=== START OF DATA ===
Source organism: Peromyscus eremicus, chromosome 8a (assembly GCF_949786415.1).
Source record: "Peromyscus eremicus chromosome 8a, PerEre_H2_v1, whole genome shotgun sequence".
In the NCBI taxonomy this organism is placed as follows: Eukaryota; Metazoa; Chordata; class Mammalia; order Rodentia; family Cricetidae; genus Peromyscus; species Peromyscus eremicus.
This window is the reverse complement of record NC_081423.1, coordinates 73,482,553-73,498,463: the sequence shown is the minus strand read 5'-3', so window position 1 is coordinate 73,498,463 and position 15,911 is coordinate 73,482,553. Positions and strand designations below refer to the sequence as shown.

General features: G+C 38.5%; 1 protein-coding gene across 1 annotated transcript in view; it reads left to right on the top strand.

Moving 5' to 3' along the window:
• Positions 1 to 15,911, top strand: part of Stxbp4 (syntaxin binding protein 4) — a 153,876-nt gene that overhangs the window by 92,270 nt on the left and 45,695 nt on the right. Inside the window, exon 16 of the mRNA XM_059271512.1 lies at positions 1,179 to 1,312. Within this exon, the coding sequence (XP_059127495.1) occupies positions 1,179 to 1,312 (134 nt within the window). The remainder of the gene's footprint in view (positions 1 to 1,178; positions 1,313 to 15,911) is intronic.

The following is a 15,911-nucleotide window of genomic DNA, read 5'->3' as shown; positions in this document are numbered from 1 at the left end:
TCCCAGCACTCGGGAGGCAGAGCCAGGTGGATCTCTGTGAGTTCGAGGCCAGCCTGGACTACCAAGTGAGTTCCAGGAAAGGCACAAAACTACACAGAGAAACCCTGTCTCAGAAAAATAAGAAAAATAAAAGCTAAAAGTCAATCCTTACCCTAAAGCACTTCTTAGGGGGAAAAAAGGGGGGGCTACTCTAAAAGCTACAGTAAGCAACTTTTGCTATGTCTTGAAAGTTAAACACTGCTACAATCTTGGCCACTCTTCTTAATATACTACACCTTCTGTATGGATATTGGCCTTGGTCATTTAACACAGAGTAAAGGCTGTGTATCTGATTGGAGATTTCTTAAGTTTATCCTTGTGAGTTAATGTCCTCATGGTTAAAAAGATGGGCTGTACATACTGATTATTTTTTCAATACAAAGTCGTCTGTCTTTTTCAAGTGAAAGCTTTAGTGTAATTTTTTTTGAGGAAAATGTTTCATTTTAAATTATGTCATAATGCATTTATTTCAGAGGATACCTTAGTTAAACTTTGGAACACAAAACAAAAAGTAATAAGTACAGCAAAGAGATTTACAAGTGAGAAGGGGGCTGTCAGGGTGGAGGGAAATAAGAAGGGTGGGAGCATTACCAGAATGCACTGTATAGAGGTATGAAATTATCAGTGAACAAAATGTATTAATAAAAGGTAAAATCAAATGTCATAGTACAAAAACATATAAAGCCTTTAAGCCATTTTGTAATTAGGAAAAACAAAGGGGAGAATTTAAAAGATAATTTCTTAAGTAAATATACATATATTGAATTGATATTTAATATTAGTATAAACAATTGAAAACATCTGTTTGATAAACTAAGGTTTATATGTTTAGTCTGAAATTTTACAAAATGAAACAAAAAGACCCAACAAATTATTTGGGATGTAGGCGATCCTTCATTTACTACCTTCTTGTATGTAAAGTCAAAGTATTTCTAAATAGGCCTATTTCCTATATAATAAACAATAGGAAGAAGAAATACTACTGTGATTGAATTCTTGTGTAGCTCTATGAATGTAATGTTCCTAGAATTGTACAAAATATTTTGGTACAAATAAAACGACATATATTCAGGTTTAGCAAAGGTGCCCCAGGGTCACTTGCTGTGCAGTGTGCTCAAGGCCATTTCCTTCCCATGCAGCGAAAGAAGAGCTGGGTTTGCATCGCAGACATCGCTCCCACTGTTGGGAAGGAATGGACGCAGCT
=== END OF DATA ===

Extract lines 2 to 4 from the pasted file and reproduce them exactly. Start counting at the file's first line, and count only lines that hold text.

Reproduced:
Source record: "Peromyscus eremicus chromosome 8a, PerEre_H2_v1, whole genome shotgun sequence".
In the NCBI taxonomy this organism is placed as follows: Eukaryota; Metazoa; Chordata; class Mammalia; order Rodentia; family Cricetidae; genus Peromyscus; species Peromyscus eremicus.
This window is the reverse complement of record NC_081423.1, coordinates 73,482,553-73,498,463: the sequence shown is the minus strand read 5'-3', so window position 1 is coordinate 73,498,463 and position 15,911 is coordinate 73,482,553. Positions and strand designations below refer to the sequence as shown.